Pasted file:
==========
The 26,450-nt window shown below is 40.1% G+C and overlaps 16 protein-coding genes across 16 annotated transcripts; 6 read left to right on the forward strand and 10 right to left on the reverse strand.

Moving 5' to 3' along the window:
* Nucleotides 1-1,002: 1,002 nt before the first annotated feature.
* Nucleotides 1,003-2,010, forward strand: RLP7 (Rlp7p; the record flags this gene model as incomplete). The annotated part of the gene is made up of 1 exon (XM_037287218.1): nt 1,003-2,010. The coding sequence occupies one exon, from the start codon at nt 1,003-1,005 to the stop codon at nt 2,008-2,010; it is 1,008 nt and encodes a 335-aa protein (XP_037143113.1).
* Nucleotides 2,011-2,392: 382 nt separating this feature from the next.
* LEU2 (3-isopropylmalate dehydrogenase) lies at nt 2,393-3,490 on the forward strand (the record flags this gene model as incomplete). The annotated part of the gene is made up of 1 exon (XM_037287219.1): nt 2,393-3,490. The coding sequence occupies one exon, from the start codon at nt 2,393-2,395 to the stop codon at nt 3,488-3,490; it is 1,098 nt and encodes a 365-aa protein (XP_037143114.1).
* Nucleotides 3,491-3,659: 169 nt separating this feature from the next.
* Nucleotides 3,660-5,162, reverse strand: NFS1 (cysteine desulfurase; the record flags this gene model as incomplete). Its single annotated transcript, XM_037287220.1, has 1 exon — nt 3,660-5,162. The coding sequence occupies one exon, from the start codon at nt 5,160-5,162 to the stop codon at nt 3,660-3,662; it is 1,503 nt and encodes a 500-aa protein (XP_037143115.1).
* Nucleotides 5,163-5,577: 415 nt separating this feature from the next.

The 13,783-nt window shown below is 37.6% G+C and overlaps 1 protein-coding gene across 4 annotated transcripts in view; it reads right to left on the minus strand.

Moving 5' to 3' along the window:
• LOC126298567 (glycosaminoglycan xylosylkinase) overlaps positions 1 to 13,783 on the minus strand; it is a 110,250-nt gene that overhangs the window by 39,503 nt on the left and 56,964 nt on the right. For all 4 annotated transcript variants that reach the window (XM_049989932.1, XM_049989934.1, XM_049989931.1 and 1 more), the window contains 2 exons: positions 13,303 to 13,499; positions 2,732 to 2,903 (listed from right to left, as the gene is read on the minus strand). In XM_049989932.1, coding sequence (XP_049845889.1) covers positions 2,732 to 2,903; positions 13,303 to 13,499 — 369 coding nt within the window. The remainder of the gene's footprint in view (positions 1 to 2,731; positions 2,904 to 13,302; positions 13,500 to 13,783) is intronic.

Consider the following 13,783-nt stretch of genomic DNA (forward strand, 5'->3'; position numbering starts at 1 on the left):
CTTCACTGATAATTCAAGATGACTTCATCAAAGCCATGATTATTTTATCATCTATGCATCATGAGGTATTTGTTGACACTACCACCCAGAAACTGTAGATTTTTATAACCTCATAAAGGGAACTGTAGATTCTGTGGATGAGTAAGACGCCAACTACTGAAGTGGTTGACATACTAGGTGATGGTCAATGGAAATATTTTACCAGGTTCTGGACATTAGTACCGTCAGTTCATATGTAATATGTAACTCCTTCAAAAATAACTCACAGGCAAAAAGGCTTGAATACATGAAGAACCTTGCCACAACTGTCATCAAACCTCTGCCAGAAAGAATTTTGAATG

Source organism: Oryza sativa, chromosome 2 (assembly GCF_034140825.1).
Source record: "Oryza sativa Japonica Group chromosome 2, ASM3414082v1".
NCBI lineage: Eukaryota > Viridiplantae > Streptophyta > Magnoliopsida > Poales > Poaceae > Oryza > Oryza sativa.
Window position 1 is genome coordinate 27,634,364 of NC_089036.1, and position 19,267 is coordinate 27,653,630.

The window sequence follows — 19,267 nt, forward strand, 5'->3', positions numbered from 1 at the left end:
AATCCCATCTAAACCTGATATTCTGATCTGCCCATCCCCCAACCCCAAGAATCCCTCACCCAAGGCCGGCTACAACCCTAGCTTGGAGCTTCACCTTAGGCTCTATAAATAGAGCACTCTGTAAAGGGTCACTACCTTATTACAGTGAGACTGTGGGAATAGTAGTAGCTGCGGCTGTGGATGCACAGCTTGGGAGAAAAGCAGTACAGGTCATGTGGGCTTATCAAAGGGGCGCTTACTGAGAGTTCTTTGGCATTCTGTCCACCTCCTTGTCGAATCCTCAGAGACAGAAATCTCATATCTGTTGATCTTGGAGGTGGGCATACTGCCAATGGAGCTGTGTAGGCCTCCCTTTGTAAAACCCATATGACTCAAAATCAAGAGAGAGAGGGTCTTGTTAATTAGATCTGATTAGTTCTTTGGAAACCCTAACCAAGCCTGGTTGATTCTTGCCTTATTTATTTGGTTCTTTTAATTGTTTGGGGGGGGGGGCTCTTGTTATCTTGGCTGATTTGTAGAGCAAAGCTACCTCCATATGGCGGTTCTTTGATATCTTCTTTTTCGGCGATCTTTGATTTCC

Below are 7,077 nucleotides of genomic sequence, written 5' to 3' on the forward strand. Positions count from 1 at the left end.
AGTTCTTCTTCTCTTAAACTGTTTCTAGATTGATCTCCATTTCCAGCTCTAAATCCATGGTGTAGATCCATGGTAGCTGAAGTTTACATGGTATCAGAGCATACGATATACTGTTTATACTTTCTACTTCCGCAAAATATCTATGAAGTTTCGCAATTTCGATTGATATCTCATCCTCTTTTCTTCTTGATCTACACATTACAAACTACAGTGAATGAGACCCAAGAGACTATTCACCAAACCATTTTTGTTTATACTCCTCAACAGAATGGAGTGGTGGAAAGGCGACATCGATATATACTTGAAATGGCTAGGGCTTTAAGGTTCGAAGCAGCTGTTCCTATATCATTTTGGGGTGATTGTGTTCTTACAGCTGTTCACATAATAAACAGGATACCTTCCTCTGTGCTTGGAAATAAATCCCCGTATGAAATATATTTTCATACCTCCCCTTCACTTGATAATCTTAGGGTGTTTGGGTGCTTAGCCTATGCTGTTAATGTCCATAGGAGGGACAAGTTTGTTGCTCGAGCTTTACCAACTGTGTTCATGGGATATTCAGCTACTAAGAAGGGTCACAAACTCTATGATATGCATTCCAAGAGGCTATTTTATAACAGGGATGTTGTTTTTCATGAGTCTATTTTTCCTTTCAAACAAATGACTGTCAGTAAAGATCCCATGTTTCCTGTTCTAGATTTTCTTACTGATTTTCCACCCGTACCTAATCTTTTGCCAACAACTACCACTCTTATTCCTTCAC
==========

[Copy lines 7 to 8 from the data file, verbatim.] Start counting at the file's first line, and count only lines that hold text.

* Nucleotides 3,491-3,659: 169 nt separating this feature from the next.
* Nucleotides 3,660-5,162, reverse strand: NFS1 (cysteine desulfurase; the record flags this gene model as incomplete). Its single annotated transcript, XM_037287220.1, has 1 exon — nt 3,660-5,162. The coding sequence occupies one exon, from the start codon at nt 5,160-5,162 to the stop codon at nt 3,660-3,662; it is 1,503 nt and encodes a 500-aa protein (XP_037143115.1).